Cooling clay to counter heatwaves without the use of fossil fuels

Cooling clay to counter heatwaves without the use of fossil fuels
Credit: lertrattar201.png

Air conditioning already accounts for a huge share of the total energy consumption in warm climate countries. It is not just a burden to the environment, but also a financial blow to the pocket. It is an issue which prompted architect and researcher Marwa Dabaieh to develop an eco-cooling system.

In Egypt, where Dabaieh tested her cooling system, air conditioning is the norm. It is very expensive to both purchasing and operate, especially when it runs on electricity. Another issue in such countries is that many residents live outside the electricity grid.

The need for cooling systems will also increase in hitherto colder countries, as heat waves become more commonplace.

As an expert in sustainable and environmentally conscious architecture, Dabaieh's innovation is based on a do-it-yourself concept. The construction, with the aid of traditional 'shisha funnels,' are made of and will improve both the homes' indoor temperature and humidity.

By combining clay funnels, water, and the natural power of sun and wind, the goal is to lower the indoor temperature by ten degrees. That could mean going from 35 degrees to 25 degrees centigrade indoors, during a particularly hot day. Her experimental attempts so far have been promising. In a recently published scientific article, Dabaieh presents a reduction of the indoor by two degrees during an experiment in Cairo. Since then, she has achieved a reduction of six degrees.

High indoor temperatures are a health risk that can have serious consequences for both mental and physical health. This was observed in Sweden in the spring and summer of 2018, which were among the warmest in modern history. The compared to previous summers was 700 deaths, according to the Swedish Public Health Agency. Although it is not possible to know for certain which deaths were due to the heat, it was noted that the mortality rate was highest during the hottest weeks.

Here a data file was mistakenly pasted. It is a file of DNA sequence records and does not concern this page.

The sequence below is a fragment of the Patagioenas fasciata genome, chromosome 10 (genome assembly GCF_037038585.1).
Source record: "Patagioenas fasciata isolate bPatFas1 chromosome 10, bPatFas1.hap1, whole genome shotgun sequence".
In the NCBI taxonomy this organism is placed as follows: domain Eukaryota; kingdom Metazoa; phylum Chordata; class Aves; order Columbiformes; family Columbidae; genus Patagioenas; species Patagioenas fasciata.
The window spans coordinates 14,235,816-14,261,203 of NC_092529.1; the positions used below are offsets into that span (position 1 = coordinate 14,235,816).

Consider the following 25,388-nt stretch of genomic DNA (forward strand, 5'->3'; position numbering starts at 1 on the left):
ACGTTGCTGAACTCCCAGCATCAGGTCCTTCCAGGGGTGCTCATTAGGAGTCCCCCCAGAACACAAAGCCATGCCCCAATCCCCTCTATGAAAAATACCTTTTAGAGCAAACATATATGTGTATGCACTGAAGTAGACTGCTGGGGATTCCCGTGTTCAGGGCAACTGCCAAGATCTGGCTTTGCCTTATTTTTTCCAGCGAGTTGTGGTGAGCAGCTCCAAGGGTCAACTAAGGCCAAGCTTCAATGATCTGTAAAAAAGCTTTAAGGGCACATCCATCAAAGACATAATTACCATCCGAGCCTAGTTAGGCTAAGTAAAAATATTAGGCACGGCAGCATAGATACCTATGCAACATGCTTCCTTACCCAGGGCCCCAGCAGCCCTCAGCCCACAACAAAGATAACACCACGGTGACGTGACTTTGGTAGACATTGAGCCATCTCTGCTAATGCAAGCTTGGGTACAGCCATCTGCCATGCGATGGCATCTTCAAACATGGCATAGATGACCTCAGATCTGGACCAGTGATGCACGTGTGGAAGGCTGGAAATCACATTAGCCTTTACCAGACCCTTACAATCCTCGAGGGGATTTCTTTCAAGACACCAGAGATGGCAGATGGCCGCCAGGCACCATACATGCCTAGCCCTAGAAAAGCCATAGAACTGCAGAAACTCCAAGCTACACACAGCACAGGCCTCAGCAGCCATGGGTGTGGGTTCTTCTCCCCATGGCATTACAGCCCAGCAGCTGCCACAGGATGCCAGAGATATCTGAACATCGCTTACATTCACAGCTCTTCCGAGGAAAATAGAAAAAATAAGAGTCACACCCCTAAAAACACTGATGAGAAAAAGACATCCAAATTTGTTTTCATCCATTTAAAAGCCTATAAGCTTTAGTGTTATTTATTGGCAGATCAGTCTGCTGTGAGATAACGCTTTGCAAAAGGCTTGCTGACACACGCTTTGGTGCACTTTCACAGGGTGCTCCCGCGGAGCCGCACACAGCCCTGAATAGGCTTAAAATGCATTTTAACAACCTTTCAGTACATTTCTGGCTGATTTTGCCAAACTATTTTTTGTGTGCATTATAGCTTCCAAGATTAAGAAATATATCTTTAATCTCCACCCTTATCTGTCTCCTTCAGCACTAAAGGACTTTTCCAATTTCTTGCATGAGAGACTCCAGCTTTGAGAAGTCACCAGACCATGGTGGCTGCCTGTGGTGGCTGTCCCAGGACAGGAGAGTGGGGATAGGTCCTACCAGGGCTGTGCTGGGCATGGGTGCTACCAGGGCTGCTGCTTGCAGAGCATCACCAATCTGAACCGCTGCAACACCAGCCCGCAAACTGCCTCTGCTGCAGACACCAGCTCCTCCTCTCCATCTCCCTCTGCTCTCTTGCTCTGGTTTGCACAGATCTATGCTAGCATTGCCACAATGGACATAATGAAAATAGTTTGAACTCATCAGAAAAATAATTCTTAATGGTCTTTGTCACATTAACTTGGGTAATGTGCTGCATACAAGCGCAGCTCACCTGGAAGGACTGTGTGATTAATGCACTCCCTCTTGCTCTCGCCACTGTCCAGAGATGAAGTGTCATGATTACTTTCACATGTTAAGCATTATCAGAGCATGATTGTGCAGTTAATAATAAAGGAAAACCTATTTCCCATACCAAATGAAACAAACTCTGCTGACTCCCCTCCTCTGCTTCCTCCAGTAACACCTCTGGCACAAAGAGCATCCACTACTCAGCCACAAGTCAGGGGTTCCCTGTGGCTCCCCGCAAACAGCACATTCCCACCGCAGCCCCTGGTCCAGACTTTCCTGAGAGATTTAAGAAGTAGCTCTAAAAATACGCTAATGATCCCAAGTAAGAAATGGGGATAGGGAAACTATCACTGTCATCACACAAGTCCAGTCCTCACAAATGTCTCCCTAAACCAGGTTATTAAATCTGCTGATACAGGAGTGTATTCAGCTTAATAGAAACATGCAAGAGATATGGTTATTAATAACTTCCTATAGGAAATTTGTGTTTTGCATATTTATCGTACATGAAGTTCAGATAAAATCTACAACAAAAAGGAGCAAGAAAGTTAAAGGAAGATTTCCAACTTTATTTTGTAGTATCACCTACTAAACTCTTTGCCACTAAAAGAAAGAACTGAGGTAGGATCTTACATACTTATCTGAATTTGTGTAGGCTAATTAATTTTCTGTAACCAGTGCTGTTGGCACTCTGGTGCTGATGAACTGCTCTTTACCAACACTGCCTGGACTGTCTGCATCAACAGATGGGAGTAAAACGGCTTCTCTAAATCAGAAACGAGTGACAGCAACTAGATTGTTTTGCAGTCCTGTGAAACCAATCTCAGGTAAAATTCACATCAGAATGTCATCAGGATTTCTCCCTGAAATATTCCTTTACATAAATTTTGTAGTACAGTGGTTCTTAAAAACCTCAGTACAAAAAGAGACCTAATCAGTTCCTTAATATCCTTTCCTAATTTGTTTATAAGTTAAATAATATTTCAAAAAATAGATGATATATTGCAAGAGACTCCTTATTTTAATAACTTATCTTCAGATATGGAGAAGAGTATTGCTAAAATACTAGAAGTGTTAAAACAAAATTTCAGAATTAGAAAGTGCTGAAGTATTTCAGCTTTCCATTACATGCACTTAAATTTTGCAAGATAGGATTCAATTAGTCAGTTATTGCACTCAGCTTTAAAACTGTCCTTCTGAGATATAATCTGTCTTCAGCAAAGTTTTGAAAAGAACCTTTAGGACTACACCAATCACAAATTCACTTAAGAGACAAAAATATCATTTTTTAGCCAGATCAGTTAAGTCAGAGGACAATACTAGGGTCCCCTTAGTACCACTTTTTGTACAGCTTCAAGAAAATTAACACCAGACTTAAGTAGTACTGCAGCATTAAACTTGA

High temperatures also affect focus and concentration, which is neither good for the economy nor society, says Dabaieh. As a natural consequence, air conditioning is becoming more common. However, the price of electricity is also a factor in Sweden.

"Some people, such as pensioners, the unemployed and refugees, cannot afford air conditioning. This means that mortality risks increasing when become more common. It is tragic that this happens when it could be resolved by being better prepared," says Dabaieh.

The next step is to continue the development of the sustainable and passive cooling system.

"Clay is not expensive, which makes the price of the affordable, but it is expensive to develop the method," says Dabaieh.

More information: Marwa Dabaieh et al, Stay cool without fossil fuel. A passive eco-cooler for low-income population in informal settlements, Journal of Physics: Conference Series (2021). DOI: 10.1088/1742-6596/2042/1/012155

Provided by Malmö University
Citation: Cooling clay to counter heatwaves without the use of fossil fuels (2022, February 15) retrieved 4 December 2023 from
This document is subject to copyright. Apart from any fair dealing for the purpose of private study or research, no part may be reproduced without the written permission. The content is provided for information purposes only.

Explore further

18th century passive solar building design used for heating and cooling modern buildings


Feedback to editors